Furthermore, the Liberator was an important source of abolitionist information not only for well-known agitators but also for those abolitionists who worked quietly in their own small towns throughout the North.It provided ammunition for discussion about abolitionism among friends and neighbors.
Black Abolitionists and the Liberator
African American Community Support
The paper was particularly influential in free black communities because Garrison took much of the Liberator’s agenda, particularly in the first five years, from black abolitionists.Three-quarters of the early subscribers were African-American and it was money from free black abolitionists which enabled Garrison to start the paper and keep it running from 1831 to 1835.
Many of the articles and letters in the paper were written by free blacks in the North or escaped slaves. Some of the earliest African-American literature was published in The Liberator. Ironically, literary critics have sometimes portrayed Garrison as racist because of his split with Frederick Douglass. In "Garrison and Douglass: Racism in the Abolitionist Movement?" I explain how that division had more to do with two powerful personalities clashing than race, but, unfortunately, the historical view of Garrison as racist has damaged his reputation and left his work neglected.
William Lloyd Garrison after abolition of Slavery
What was Garrison's influence over The Liberator?
Although Garrison did not write all of the copy for the paper, most contemporaries thought of the paper as mostly his ideas because he firmly controlled the content. In fact, he ferociously defended his right to control the content of his paper, even when the Abolitionist Societies who supported the Liberator disagreed with him.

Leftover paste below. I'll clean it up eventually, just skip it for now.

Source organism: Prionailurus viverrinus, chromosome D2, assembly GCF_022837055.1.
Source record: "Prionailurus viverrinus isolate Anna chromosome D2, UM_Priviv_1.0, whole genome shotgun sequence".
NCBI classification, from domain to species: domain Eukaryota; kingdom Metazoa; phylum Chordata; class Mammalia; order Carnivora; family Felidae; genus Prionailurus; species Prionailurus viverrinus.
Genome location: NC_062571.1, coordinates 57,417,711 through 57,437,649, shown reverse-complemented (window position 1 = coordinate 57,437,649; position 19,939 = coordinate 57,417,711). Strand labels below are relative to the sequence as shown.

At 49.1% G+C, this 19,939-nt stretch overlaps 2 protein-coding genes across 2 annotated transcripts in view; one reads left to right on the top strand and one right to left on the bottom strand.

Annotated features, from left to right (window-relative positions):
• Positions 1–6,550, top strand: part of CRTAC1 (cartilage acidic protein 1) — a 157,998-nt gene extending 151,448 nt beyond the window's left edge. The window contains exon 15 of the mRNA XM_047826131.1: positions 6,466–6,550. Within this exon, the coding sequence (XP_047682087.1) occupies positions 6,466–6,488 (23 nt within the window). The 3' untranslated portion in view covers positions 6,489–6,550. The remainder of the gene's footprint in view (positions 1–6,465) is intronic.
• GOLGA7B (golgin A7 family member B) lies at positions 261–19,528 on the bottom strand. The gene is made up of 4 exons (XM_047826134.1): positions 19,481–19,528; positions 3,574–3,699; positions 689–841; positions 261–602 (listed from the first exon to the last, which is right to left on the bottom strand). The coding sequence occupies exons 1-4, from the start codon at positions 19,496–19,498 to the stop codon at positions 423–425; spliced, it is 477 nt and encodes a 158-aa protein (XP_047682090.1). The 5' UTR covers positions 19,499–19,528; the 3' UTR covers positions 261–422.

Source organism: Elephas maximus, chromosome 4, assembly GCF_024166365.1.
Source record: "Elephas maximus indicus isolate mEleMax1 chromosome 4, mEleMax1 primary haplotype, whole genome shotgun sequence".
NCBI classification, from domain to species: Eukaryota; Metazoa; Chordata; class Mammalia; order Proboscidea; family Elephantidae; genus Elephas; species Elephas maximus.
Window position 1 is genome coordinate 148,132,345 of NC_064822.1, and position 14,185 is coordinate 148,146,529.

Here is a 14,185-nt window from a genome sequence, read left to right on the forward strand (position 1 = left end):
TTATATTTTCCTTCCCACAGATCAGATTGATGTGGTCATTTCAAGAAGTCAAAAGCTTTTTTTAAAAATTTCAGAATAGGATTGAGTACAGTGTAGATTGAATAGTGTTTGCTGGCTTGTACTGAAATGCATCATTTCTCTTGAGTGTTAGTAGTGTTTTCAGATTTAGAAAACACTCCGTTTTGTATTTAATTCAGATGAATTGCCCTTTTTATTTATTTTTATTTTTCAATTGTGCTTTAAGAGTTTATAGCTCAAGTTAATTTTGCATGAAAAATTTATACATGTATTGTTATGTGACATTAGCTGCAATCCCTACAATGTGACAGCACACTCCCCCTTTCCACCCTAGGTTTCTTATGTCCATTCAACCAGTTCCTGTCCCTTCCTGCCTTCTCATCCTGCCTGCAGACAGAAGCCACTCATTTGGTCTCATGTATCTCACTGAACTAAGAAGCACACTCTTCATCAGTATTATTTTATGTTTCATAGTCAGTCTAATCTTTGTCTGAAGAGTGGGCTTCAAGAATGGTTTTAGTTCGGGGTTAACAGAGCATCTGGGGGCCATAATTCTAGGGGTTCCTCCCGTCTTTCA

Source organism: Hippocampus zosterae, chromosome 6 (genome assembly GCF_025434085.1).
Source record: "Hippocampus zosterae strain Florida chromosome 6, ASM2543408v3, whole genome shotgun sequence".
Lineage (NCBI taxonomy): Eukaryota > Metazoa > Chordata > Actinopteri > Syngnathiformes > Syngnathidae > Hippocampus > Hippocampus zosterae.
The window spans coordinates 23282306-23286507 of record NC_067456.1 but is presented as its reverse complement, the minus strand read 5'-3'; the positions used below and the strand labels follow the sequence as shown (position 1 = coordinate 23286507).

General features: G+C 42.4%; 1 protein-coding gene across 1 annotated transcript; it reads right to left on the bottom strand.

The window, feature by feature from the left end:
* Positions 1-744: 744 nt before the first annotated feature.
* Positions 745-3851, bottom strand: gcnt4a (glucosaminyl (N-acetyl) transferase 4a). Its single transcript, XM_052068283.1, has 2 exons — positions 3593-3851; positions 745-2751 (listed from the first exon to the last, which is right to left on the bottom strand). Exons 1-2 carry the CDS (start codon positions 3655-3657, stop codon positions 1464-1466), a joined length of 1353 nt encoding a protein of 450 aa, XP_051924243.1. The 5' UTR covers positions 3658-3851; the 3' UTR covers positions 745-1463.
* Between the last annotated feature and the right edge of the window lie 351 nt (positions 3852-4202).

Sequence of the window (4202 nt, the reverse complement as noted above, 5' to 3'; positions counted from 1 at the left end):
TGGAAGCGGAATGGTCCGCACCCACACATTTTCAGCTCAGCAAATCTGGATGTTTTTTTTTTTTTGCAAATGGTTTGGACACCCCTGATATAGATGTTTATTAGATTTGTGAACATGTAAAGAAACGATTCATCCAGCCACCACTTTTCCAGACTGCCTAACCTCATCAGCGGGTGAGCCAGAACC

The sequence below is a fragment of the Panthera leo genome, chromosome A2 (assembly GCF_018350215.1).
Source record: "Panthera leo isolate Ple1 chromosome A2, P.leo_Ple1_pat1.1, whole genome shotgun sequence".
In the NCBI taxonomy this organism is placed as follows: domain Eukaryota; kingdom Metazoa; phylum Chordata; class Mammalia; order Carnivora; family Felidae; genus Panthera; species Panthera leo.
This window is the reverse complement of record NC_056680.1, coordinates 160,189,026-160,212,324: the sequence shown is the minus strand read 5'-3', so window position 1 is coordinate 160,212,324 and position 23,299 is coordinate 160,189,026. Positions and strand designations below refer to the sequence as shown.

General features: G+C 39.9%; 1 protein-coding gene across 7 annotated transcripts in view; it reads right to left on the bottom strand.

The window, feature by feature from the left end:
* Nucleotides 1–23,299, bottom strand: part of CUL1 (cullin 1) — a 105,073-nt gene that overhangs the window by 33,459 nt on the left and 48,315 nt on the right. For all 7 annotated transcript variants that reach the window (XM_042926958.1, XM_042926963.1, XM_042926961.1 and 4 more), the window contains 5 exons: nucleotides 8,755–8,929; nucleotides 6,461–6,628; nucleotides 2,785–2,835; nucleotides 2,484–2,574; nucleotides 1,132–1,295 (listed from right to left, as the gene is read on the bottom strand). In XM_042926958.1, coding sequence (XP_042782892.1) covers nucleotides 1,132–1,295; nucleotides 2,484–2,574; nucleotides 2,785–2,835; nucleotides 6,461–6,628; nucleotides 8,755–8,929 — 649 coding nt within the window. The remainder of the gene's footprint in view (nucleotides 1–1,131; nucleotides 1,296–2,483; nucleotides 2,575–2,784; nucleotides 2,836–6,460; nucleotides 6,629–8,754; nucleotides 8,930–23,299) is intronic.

Furthermore, Garrison seems to be linked more strongly to his paper because, unlike many abolitionist newspaper editors, he was a professional newspaperman who actually set the type for each issue and often helped print it. When Garrison was sick or traveling on lecture tours, his friends Edmond Quincy or Oliver Johnson would edit and print the paper in his absence. Except for occasional letters from Garrison about his trips and an absence of his editorial comments, these issues are generally indistinguishable from Garrison’s own.
Excellent Video of Abolitionist Movement
Changes in Paper's Influence
Between the start of the paper and 1850, The Liberator was the primary voice in the American Anti-Slavery movement. However, as more and more Americans began to believe the message of anti-slavery, The Liberator's influence became less because there were many more anti-slavery papers, along with books and speakers.
Two events marked a turning point in the abolitionist movement after 1850: one political, the other literary.
Fugitive Slave Act: The political event was the Compromise of 1850, which sought to end the sectional division over slavery by admitting California as a free state; creating Utah and New Mexico as territories where popular sovereignty would decide the slave issue; settling the Texas-New Mexico boundary dispute in favor of Texas; ending the slave trade in Washington D.C.; and, in the most infamous part of the compromise, making it easier for southerners to capture fugitive slaves in the north.
Uncle Tom's Cabin: This last provision, often called the Fugitive Slave Act, motivated Harriet Beecher Stowe to write what became a literary turning point for abolition: Uncle Tom’s Cabin, or; Life Among the Lowly (1852). After the publication of Uncle Tom’s Cabin, abolitionist literature entered the mainstream of American thought and letters. While the Liberator continued to play a role in shaping the representation of African-Americans after that time, it was as one of many competing voices!